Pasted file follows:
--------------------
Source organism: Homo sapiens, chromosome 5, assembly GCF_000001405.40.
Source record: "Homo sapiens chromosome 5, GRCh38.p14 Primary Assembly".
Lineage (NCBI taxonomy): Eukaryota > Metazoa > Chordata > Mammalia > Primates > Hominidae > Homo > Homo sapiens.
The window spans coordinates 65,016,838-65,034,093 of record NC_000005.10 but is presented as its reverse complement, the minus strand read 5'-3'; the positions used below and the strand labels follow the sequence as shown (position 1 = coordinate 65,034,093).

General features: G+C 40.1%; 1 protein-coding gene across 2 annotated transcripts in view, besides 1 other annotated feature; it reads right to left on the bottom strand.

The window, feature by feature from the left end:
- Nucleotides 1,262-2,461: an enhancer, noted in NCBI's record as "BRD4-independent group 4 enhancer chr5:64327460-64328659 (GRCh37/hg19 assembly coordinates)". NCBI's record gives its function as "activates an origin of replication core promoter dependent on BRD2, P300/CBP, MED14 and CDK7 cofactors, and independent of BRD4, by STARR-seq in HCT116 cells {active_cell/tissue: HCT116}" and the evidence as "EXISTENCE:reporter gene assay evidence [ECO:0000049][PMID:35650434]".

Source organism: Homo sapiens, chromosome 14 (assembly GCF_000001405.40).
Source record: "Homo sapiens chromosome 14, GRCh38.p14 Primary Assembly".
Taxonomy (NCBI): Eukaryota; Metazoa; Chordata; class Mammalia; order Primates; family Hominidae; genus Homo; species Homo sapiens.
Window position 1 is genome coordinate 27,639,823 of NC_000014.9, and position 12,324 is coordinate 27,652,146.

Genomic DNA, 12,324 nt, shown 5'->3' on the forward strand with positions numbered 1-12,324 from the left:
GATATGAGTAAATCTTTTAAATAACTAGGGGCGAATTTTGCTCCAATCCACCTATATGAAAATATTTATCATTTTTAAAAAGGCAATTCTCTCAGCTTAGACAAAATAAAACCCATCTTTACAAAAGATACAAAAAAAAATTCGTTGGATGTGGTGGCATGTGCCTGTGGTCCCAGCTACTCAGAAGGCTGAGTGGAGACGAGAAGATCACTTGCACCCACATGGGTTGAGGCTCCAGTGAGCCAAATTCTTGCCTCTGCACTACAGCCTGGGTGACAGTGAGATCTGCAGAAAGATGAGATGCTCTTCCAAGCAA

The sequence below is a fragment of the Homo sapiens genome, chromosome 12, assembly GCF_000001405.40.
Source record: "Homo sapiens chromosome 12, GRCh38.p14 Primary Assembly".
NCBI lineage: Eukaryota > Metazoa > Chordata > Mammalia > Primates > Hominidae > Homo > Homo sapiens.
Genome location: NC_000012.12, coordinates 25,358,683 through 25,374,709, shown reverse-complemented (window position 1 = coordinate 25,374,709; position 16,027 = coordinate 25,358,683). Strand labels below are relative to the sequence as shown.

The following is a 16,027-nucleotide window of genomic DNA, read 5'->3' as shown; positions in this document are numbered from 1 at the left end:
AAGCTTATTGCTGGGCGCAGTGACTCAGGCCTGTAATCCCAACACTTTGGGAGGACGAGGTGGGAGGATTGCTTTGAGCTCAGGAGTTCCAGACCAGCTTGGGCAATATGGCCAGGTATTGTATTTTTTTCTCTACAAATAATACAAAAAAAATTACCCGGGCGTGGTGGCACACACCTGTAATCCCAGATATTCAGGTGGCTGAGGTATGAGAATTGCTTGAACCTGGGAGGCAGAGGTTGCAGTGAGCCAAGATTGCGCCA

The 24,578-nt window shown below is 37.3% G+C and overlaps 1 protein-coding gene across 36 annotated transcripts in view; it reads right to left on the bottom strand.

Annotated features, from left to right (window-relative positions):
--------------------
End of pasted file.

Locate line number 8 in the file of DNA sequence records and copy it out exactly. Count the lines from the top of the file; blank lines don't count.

Source organism: Homo sapiens, chromosome 14 (assembly GCF_000001405.40).